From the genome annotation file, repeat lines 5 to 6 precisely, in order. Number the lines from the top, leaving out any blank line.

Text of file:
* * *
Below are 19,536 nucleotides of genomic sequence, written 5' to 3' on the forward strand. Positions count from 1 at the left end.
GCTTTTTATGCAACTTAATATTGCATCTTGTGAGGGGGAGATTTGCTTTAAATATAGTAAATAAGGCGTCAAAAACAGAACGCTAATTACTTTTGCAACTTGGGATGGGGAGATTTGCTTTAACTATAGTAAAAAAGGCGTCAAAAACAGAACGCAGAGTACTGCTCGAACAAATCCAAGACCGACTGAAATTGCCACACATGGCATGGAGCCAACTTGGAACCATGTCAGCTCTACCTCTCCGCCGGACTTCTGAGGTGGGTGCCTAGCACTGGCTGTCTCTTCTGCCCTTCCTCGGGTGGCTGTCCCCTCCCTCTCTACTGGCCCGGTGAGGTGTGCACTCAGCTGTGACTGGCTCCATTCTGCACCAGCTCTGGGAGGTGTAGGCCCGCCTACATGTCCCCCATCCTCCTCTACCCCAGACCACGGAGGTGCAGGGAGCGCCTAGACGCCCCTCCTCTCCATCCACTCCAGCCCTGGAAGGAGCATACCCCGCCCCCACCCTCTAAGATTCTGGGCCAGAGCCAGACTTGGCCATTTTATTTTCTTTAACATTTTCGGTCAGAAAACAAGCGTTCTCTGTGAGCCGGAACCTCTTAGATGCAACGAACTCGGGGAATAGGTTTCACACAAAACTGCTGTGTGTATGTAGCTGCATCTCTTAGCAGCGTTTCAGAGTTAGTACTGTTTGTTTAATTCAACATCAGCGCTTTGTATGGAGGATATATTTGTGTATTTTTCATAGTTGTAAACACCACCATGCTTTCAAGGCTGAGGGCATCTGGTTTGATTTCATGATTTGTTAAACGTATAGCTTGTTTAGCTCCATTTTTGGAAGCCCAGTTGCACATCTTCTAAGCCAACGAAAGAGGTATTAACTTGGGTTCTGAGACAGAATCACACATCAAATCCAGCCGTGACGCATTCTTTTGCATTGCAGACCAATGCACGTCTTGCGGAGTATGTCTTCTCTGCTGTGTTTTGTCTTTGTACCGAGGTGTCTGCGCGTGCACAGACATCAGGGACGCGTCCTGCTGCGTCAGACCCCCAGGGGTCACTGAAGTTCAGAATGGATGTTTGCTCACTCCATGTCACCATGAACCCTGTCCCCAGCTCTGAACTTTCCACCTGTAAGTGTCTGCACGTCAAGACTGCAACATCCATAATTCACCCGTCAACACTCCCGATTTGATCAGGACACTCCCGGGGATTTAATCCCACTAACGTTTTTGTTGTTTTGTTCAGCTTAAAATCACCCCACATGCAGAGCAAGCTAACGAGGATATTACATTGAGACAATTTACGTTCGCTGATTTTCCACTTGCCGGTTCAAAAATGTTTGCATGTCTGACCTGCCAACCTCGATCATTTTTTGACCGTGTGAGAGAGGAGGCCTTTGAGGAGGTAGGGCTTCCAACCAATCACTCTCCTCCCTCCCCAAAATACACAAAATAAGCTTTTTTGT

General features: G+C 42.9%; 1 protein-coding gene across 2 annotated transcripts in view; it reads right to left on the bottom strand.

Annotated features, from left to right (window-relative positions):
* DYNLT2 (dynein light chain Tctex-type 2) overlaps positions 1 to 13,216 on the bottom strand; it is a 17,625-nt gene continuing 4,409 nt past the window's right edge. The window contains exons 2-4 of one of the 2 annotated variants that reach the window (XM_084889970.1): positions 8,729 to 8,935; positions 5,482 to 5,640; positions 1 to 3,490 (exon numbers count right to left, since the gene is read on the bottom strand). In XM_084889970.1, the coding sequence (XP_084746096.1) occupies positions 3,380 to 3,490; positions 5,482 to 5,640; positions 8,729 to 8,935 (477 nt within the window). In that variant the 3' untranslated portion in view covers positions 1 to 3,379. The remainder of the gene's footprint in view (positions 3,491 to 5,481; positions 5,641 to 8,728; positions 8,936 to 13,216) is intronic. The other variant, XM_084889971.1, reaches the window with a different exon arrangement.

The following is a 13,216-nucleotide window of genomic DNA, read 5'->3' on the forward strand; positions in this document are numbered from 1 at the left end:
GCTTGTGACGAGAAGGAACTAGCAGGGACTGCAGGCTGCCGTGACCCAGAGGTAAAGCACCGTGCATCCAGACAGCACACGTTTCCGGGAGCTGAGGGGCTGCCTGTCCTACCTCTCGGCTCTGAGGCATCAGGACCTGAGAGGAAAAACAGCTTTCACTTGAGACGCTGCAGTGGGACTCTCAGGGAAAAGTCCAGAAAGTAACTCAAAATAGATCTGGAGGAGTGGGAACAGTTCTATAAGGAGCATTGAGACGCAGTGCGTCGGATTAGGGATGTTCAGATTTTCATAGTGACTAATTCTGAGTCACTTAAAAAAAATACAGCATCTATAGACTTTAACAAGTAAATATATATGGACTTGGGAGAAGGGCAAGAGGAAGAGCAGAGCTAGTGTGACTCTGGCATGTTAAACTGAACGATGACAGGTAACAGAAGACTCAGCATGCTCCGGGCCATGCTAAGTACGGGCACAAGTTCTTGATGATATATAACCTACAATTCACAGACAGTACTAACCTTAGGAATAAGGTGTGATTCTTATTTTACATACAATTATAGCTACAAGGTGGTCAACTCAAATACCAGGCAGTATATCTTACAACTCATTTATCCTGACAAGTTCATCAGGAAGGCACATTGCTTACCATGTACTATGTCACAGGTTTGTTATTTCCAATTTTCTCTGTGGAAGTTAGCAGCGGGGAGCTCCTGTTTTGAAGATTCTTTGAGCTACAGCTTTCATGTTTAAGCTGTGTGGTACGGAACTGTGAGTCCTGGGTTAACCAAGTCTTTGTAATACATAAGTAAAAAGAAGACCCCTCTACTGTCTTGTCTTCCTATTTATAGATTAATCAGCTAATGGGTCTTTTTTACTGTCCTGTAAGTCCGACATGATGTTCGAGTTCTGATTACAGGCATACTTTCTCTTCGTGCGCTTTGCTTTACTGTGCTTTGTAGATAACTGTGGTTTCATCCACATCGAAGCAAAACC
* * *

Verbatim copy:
* DYNLT2 (dynein light chain Tctex-type 2) overlaps positions 1 to 13,216 on the bottom strand; it is a 17,625-nt gene continuing 4,409 nt past the window's right edge. The window contains exons 2-4 of one of the 2 annotated variants that reach the window (XM_084889970.1): positions 8,729 to 8,935; positions 5,482 to 5,640; positions 1 to 3,490 (exon numbers count right to left, since the gene is read on the bottom strand). In XM_084889970.1, the coding sequence (XP_084746096.1) occupies positions 3,380 to 3,490; positions 5,482 to 5,640; positions 8,729 to 8,935 (477 nt within the window). In that variant the 3' untranslated portion in view covers positions 1 to 3,379. The remainder of the gene's footprint in view (positions 3,491 to 5,481; positions 5,641 to 8,728; positions 8,936 to 13,216) is intronic. The other variant, XM_084889971.1, reaches the window with a different exon arrangement.

The following is a 13,216-nucleotide window of genomic DNA, read 5'->3' on the forward strand; positions in this document are numbered from 1 at the left end: